Betrayed by defectors from within and cornered by mortal foes from without, PC Vinoj Kumar examines how Sri Lanka won the war. And why the LTTE lost it
SRI LANKAN President Mahinda Rajapaksa should consider writing a book on how to win wars. The Rajapaksa Doctrine is quite simple. There are three main rules. The First (and most important) Rule: Conduct the War Without Witnesses. Ensure that the theatre of war is out of bounds for the media, international monitors and aid agencies. The Second Rule: Give the Army a Free Hand. Do not constrain them with rules and international conventions. The Third Rule: (In the absence of witnesses), Don’t Worry About Human Rights Violations.
This strategy has paid rich dividends in Sri Lanka’s war against the LTTE, the rebel group fighting for Eelam, a separate nation for the Tamils of Sri Lanka. When Rajapaksa became President in November 2005, the LTTE controlled large swathes of territory in the northern districts of Mullaithivu, Killinochchi, and parts of Mannar. The LTTE held an area of about 15,000 sq km and ran a parallel government, complete with military, a judiciary, police and civil administration.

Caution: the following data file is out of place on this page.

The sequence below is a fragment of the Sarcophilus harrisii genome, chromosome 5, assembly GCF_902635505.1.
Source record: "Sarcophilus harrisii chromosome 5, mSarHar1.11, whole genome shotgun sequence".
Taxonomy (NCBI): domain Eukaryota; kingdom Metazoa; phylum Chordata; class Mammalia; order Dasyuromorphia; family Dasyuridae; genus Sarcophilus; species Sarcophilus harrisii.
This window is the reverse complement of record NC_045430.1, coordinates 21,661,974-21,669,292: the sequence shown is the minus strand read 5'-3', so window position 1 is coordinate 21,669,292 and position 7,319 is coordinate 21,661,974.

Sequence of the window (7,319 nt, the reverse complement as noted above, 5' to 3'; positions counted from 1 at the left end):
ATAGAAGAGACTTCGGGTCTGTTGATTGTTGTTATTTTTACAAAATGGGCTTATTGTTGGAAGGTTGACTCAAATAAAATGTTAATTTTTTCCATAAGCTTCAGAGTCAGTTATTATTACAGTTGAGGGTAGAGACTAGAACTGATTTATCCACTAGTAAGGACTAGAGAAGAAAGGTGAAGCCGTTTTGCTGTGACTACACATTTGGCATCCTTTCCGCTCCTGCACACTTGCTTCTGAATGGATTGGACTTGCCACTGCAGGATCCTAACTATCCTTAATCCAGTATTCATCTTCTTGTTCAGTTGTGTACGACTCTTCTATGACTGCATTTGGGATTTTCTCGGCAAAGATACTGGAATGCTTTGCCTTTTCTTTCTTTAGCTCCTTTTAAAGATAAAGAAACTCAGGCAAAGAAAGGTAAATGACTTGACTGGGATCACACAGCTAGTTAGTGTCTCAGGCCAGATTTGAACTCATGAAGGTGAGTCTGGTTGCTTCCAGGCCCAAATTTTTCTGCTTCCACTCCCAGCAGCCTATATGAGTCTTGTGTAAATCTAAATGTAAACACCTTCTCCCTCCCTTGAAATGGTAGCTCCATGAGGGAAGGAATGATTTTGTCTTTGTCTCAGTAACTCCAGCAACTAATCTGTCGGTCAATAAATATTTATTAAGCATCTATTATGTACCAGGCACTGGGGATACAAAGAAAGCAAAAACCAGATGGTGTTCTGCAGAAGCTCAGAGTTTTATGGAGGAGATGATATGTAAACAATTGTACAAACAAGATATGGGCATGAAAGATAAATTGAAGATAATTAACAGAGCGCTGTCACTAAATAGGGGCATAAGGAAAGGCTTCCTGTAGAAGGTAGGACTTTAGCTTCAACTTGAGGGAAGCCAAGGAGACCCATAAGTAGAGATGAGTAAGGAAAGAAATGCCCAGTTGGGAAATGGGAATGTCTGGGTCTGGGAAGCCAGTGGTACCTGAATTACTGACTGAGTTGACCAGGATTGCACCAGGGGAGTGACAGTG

The defection of the Tigers’ Eastern commander was a disaster for the LTTE
However, the LTTE’S statelet began to shatter as Rajapaksa started his military campaign around August 2006. He first evicted the LTTE from the small pockets it controlled in the Eastern Province. In January 2008, he called off the six-year-old ceasefire and initiated open war against the LTTE. Relentless attacks devastated the rebels, who began to retreat from town after town. The LTTE is now surrounded in an 8 sq km strip of coastal land in Mullaithivu and government troops are pushing forward to conquer the last patch of land from the rebels. Despite appeals from the international community, which has expressed concerns about the safety of the thousands of civilians trapped in the conflict zone, Sri Lanka has refused to halt operations. The army says that top rebel leaders, including LTTE supremo Velupillai Prabakaran, are holed up in this area.